This weekend my husband and I had an opportunity to catch up with old friends. This was a family we knew before any of us had become parents. Though we’ve seen one another from time to time, we haven’t had an opportunity to really sit down and talk about our lives over the last few years. As parents of two kids, they asked, “What is it like having three kids? What was the transition like?” I told them honestly that in some ways, it was easier. After all, we are seasoned parents, so things like hearing a baby cry isn’t as stressful as it was the first time around. In other ways, the transition has been more difficult. But, then I told them how my perspective on baby’s has changed.
It’s no secret that I was hesitant about having kids. My life was comfortable before kids and I wasn’t sure how that would change after kids. I didn’t have any baby experience, so the thought of caring for a little person 24/7 intimidated me. I understood there would be a steep learning curve to becoming a mother and I didn’t know how I would handle it. In simple terms, babies sort of scared me. And, honestly, it has taken me three babies to no longer be intimidated by them. In fact, I actually enjoy them now. As I have told others, I was scared with the first and still tired when number two came along. As for number three, I am actually enjoying her as a baby. I have relaxed enough to take in the baby stage and not just want to rush through it. That’s not to say that I didn’t enjoy my first two babies at all, but there was a certain comfort level that was lacking when they were little. I spent most of their first year counting down. First it was wanting to make it to 6 weeks, then 3 months, then 6 months, then 9 months and then a year. I felt that each milestone would bring improvement and hopefully become a bit easier.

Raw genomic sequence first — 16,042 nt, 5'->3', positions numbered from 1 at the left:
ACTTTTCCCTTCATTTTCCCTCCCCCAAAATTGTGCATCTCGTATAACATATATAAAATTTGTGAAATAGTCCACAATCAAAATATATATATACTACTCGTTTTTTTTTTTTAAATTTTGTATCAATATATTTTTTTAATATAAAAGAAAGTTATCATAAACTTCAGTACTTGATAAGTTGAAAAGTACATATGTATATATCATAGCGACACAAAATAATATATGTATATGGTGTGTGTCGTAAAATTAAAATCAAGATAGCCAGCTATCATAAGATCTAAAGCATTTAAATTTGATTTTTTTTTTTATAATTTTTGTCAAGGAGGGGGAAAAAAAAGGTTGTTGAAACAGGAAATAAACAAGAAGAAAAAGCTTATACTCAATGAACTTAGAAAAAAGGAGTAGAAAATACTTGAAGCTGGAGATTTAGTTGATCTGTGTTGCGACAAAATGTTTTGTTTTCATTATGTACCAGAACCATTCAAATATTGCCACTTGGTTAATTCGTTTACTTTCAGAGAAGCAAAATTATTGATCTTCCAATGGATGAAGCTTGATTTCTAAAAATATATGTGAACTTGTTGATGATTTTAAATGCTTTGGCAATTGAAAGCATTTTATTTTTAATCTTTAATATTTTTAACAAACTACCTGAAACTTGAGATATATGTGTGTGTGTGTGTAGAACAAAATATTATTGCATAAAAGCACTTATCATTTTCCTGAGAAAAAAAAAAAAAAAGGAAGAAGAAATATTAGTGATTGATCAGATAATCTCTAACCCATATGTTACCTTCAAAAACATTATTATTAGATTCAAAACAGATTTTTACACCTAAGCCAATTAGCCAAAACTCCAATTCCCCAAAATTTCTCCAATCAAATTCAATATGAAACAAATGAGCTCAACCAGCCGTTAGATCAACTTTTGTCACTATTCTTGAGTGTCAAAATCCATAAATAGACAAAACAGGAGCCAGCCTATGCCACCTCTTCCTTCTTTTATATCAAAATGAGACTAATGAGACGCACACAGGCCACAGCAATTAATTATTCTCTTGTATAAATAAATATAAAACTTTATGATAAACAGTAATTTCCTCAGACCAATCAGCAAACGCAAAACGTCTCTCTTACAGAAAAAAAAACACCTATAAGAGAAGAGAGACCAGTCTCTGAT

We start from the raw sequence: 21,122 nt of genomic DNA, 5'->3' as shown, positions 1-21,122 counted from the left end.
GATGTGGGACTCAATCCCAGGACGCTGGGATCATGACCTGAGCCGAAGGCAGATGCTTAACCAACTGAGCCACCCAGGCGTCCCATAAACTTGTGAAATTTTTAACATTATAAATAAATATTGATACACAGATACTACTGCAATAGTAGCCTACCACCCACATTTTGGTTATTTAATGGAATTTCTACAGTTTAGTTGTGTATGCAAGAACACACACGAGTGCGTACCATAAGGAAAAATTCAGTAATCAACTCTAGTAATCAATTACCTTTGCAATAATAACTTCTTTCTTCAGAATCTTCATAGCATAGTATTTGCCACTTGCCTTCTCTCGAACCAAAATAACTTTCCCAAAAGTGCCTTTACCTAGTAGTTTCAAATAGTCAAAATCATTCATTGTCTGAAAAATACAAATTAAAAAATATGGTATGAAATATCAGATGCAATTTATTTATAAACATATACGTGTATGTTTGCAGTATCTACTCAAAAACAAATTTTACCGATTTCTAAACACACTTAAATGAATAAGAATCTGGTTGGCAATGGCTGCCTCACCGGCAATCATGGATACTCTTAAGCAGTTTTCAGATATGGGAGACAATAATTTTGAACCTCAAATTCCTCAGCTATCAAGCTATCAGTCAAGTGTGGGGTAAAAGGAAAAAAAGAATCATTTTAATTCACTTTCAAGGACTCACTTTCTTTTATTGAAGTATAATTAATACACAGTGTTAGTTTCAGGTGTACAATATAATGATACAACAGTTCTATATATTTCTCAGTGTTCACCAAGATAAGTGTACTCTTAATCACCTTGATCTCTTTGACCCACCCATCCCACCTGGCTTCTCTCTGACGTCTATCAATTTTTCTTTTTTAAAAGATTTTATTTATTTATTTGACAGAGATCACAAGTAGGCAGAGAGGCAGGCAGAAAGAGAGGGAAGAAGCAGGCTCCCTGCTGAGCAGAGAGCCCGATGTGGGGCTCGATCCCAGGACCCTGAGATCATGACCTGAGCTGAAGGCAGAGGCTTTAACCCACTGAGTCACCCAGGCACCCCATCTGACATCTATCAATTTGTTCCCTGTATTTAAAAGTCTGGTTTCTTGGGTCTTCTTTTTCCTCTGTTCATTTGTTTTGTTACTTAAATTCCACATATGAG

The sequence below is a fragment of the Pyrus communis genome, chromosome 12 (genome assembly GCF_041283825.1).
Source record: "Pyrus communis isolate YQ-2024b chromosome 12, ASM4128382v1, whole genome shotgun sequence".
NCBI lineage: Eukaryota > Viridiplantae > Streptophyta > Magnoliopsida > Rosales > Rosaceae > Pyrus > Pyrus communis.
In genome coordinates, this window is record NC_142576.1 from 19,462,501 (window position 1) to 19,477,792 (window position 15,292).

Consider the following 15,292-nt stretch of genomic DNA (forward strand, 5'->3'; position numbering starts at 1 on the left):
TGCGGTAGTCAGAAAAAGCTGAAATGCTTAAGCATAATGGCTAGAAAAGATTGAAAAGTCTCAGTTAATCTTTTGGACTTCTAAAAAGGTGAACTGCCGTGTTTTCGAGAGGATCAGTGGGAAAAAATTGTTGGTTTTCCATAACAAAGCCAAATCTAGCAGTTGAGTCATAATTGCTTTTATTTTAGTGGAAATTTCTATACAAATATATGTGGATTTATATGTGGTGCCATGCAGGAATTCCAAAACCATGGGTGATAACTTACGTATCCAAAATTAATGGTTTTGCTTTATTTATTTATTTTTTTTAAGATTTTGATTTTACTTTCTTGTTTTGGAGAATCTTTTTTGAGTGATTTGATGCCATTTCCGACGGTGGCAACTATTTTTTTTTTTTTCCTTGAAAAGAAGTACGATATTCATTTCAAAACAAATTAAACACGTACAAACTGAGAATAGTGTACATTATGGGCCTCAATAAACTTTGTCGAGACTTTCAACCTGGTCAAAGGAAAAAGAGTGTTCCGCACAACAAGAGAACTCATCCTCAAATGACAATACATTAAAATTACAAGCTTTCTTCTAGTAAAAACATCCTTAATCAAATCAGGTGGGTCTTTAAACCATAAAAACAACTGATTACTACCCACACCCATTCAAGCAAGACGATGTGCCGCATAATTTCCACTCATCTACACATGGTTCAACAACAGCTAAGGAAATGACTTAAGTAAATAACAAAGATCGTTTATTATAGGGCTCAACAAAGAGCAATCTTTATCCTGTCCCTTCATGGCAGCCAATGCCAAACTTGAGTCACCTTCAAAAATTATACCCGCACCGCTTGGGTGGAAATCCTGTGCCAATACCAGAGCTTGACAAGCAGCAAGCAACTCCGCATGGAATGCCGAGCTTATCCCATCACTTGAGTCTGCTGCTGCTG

While there are plenty of women who have a strong desire to become moms and some who ooze motherliness before they even become pregnant, I know I’m not alone in the hesitations and fears I had. I know this especially to be true after reading this in “The Mask of Motherhood: How Becoming a Mother Changes Our Lives and Why We Never Talk About It” by Susan Maushart:
Perhaps the greatest shock of the immediate postpartum period is the realization that motherhood is no more likely to “come naturally” than the baby itself. In technical terms, becoming a mother is “processural”; it happens by degrees, with the slow accumulation of experience and observation, of the wisdom of others and of confidence in oneself. And in our own society, the learning curve is especially steep, its rate of progress uniquely sluggish.
Sluggish. I believe that’s an apt way of describing my motherhood journey. It definitely was a process over time, a process of learning and growing and becoming comfortable with myself as a mother.
So tell us, what was your learning curve to motherhood like? Did it come naturally? Or was it more of a progression over time?